Refining Maier's classification of systems of systems

I recently re-read Mark Maier’s now classic systems engineering paper ‘ ‘Architecting Principles for Systems of Systems’. In that paper, Maier suggests that the difference between a general system and a system of systems are that some of the elements of an SoS are operationally and managerially independent. This means that these systems can operate and provide useful services outside of the SoS and that the management of these systems is undertaken by separate organisations according to their own policies and rules.

Maier also suggests a classification scheme for SoS, with three classes:

  1. Directed. The system is built and managed to fulfil specific purposes. It is centrally managed during long-term operation to continue to fulfil these purposes.

  2. Collaborative. In a collaborative system, the central management organisation does not have coercive power to run the system. The controlled system must voluntarily collaborate to fulfil the agreed upon central purposes.

  3. Virtual. Virtual systems of systems lack both a central management authority and centrally agreed upon purposes.

However, if you read his paper, he makes the point himself that collaboration is important in all of these types of system and it is not clear to me how he gets from there to his classification. While I agree with Maier’s classification in general, I have always felt that the names he chose for these system classes did not reflect the reality of SoS.

  1. The term directed implies that there is some authority who controls the management of the SoS. In reality, there are no organisations where there is this kind of authority. Management is always a process of negotiation and agreement.

  2. All systems of systems require some management collaboration – it is impossible to run an SoS without this.

  3. There is a potential for confusion as the term ‘virtual’ has now come to mean ‘implemented by software’ as in virtual machines and virtual reality. This is certainly not what is meant here.

I also was a bit uncomfortable with his use of the term ‘managed’ – this has many possible interpretations. In fact, I think it is helpful in this context to distinguish between management and governance.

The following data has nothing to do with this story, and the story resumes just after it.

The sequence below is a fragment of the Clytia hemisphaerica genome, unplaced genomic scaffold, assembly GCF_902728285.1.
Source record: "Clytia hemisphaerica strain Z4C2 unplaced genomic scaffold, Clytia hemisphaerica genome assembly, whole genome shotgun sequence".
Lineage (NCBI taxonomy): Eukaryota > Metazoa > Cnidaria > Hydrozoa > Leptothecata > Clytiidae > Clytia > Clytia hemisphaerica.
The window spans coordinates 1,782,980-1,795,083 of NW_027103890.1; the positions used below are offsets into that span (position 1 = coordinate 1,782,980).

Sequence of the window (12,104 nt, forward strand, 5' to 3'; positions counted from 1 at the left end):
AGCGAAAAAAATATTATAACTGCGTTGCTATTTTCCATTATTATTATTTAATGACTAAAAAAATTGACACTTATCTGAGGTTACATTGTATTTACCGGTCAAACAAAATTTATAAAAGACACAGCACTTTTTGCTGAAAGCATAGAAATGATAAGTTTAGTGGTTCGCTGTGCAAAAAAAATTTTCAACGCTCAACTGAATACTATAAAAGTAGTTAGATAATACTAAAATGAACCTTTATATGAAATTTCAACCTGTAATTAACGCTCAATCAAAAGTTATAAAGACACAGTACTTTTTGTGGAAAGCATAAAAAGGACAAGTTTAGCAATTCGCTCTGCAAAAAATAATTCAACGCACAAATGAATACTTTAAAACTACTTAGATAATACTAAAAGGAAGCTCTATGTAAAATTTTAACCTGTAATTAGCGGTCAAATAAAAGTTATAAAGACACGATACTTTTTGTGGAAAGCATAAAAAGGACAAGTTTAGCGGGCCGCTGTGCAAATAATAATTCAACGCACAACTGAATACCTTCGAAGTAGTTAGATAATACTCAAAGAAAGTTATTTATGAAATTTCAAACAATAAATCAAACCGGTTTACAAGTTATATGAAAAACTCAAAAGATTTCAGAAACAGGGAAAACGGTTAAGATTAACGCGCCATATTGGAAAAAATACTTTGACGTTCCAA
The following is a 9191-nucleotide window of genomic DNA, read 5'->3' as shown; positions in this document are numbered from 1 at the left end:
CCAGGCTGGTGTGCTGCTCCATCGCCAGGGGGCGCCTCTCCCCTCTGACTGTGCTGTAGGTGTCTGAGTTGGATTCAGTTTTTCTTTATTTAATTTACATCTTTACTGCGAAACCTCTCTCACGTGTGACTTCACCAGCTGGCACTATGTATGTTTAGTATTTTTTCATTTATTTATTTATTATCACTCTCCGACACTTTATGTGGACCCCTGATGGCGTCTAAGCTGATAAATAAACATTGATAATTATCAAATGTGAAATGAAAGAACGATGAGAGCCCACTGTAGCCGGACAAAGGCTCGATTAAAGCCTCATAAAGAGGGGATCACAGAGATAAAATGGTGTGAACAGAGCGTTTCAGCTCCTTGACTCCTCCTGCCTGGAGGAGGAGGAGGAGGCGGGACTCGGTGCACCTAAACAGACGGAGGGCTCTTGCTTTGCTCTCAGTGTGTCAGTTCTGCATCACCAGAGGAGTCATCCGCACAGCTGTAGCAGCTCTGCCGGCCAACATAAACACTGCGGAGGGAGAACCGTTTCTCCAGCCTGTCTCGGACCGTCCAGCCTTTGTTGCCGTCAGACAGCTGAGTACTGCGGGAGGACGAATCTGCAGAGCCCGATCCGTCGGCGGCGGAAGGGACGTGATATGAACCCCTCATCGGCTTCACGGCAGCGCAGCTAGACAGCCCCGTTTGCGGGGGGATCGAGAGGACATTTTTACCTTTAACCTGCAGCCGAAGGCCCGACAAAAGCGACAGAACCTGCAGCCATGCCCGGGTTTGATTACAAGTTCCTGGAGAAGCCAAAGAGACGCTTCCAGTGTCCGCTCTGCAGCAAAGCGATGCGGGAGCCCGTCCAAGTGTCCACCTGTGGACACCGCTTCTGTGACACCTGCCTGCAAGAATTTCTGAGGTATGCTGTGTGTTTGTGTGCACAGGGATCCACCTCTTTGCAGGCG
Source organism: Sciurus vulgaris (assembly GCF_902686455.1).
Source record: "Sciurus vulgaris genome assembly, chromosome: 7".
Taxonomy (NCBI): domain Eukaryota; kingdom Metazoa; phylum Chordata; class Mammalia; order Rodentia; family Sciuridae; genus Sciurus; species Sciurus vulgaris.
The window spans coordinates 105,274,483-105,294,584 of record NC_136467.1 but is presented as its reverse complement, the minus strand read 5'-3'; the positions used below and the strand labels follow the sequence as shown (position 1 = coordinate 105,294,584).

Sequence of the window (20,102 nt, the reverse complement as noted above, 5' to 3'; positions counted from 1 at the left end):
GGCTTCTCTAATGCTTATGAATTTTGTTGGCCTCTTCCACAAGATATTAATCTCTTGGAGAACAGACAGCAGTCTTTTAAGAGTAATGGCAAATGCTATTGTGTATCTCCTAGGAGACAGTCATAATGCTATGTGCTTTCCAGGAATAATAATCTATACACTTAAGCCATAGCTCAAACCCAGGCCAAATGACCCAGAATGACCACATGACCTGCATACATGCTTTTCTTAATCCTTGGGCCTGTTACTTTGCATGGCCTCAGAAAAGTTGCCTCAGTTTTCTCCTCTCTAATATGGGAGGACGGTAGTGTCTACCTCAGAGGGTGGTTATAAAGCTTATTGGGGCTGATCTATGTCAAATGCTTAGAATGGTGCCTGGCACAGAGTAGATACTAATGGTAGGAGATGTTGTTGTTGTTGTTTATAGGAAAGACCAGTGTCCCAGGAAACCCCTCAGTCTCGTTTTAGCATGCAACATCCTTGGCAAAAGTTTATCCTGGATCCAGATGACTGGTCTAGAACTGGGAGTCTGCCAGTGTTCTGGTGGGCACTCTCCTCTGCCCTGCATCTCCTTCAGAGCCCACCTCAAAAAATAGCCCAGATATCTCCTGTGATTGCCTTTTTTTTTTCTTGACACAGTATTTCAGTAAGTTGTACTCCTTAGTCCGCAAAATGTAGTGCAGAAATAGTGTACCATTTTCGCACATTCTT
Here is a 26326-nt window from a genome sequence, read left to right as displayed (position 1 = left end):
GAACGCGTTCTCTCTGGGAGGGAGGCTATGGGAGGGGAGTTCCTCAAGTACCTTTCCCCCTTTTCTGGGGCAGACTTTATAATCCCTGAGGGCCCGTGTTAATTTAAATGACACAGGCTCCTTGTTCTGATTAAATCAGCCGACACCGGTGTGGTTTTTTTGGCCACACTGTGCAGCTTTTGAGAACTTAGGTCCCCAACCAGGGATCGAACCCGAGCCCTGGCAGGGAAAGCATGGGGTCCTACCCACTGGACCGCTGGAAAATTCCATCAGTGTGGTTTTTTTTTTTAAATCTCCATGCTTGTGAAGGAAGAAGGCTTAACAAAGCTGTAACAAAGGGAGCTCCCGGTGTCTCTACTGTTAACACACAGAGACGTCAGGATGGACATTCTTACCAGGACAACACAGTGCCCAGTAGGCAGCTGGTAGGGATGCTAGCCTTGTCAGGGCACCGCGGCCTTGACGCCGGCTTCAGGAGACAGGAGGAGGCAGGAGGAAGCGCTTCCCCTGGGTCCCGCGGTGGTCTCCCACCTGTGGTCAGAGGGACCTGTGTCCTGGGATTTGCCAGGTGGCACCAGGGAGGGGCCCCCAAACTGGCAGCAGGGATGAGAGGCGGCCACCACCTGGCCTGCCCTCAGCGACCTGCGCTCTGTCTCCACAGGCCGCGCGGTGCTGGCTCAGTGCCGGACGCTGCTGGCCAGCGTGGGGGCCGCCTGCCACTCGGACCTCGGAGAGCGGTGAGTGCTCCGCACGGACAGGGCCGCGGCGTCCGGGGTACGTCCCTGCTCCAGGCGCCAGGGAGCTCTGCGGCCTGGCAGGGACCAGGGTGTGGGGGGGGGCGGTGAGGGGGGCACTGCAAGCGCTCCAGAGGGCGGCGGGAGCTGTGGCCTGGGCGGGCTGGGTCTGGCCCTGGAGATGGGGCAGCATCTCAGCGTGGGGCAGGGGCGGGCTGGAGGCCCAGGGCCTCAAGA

Governance: The decision making processes that set out a framework of goals, policies and constraints for the management of a system.

Management: The implementation of organisational policies to ensure that an operational system delivers services that support the organisation’s goals.

I believe that the different classes of SoS are best distinguished by their models of governance rather than the ways in which they are managed. This leads to the following classification:

  1. Organizational systems of systems are SoSs where the governance and management of the system lies within the same organization or company. Collaboration between system owners is managed by the organization. The SoS may be geographically distributed with different parts of the system subject to different national laws and regulations.

  2. Federated systems are SoSs where the governance of the SoS depends on a voluntary participative body in which all of the system owners are represented. The system owners agree to collaborate and that decisions made by the governance body are binding. They implement these decisions in their management policies although implementations may differ because of national laws, regulations and culture.

  3. System coalitions are SoSs where there are no formal governance mechanisms but where the organizations involved informally collaborate and manage their own systems to maintain the system as a whole. For example, if one system provides a data feed to others, the managers of that system would not change the format of the data without notice.

In organisational SoS, there is a governance authority within the organisation that sets policies and these are implemented in different ways by system managers. As the individual systems may be in different jurisdictions, the ways in which the constituent systems are managed may be quite different.

In federated systems, there is a formal governance body but participation is voluntary and there can be no guarantee when and if governance policies are implemented. However, all of the organisations involved benefit from working collaboratively so are unlikely to take actions that may damage the system.

In system coalitions, there is no governance authority. However, the reality is that there needs to be some collaboration for the system to deliver value to its users and this is likely to be at the management rather than the governance level. For example, managers may agree that several months notice will be given of changes to interfaces.

The value of this classification scheme is that it helps understand what governance mechanisms are needed when you are assembling a system of systems. These mechanisms take a long time to establish and if you don’t address the issue early in the development process, it is very likely to delay the deployment of the system.